Read This Before You Buy GATX Corporation (NYSE:GATX) Because Of Its P/E Ratio

Today, we’ll introduce the concept of the P/E ratio for those who are learning about investing. We’ll apply a basic P/E ratio analysis to GATX Corporation’s (NYSE:GATX), to help you decide if the stock is worth further research. Based on the last twelve months, GATX’s P/E ratio is 13.51. That means that at current prices, buyers pay $13.51 for every $1 in trailing yearly profits.

See our latest analysis for GATX

How Do You Calculate A P/E Ratio?

The formula for price to earnings is:

Price to Earnings Ratio = Price per Share ÷ Earnings per Share (EPS)

Or for GATX:

P/E of 13.51 = $75.94 ÷ $5.62 (Based on the trailing twelve months to December 2018.)

Is A High Price-to-Earnings Ratio Good?

The higher the P/E ratio, the higher the price tag of a business, relative to its trailing earnings. That isn’t necessarily good or bad, but a high P/E implies relatively high expectations of what a company can achieve in the future.

How Growth Rates Impact P/E Ratios

P/E ratios primarily reflect market expectations around earnings growth rates. Earnings growth means that in the future the ‘E’ will be higher. Therefore, even if you pay a high multiple of earnings now, that multiple will become lower in the future. So while a stock may look expensive based on past earnings, it could be cheap based on future earnings.

GATX’s earnings per share fell by 57% in the last twelve months. But it has grown its earnings per share by 9.0% per year over the last five years.

Does GATX Have A Relatively High Or Low P/E For Its Industry?

The P/E ratio indicates whether the market has higher or lower expectations of a company. The image below shows that GATX has a P/E ratio that is roughly in line with the trade distributors industry average (13.9).

NYSE:GATX Price Estimation Relative to Market, April 10th 2019
NYSE:GATX Price Estimation Relative to Market, April 10th 2019

Its P/E ratio suggests that GATX shareholders think that in the future it will perform about the same as other companies in its industry classification. So if GATX actually outperforms its peers going forward, that should be a positive for the share price. Checking factors such as the tenure of the board and management could help you form your own view on if that will happen.

A Limitation: P/E Ratios Ignore Debt and Cash In The Bank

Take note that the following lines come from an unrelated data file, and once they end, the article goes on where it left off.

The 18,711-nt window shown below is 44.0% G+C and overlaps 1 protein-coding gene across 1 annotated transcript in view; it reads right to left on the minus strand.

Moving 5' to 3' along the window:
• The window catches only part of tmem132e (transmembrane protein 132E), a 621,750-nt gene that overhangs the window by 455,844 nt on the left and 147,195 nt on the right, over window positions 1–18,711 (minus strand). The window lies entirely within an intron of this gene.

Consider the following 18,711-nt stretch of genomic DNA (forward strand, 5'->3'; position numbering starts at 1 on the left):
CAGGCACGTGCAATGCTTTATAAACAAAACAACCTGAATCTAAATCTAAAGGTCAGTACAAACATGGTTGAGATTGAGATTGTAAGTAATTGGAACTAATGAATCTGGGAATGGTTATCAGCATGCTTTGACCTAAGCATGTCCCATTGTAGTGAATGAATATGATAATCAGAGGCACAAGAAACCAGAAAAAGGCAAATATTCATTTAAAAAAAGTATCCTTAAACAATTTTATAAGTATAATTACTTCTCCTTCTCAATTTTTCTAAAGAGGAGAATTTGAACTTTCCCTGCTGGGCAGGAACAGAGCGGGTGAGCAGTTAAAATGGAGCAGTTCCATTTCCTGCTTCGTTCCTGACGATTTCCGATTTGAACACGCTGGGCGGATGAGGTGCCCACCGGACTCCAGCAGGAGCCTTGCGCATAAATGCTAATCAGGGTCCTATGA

Don’t forget that the P/E ratio considers market capitalization. In other words, it does not consider any debt or cash that the company may have on the balance sheet. The exact same company would hypothetically deserve a higher P/E ratio if it had a strong balance sheet, than if it had a weak one with lots of debt, because a cashed up company can spend on growth.

Such spending might be good or bad, overall, but the key point here is that you need to look at debt to understand the P/E ratio in context.

Is Debt Impacting GATX’s P/E?

GATX has net debt worth a very significant 161% of its market capitalization. This level of debt justifies a relatively low P/E, so remain cognizant of the debt, if you’re comparing it to other stocks.

The Verdict On GATX’s P/E Ratio

GATX trades on a P/E ratio of 13.5, which is below the US market average of 17.9. The P/E reflects market pessimism that probably arises from the lack of recent EPS growth, paired with significant leverage.

Investors have an opportunity when market expectations about a stock are wrong. If the reality for a company is not as bad as the P/E ratio indicates, then the share price should increase as the market realizes this. So this free report on the analyst consensus forecasts could help you make a master move on this stock.

Of course you might be able to find a better stock than GATX. So you may wish to see this free collection of other companies that have grown earnings strongly.

We aim to bring you long-term focused research analysis driven by fundamental data. Note that our analysis may not factor in the latest price-sensitive company announcements or qualitative material.

If you spot an error that warrants correction, please contact the editor at editorial-team@simplywallst.com. This article by Simply Wall St is general in nature. It does not constitute a recommendation to buy or sell any stock, and does not take account of your objectives, or your financial situation. Simply Wall St has no position in the stocks mentioned. Thank you for reading.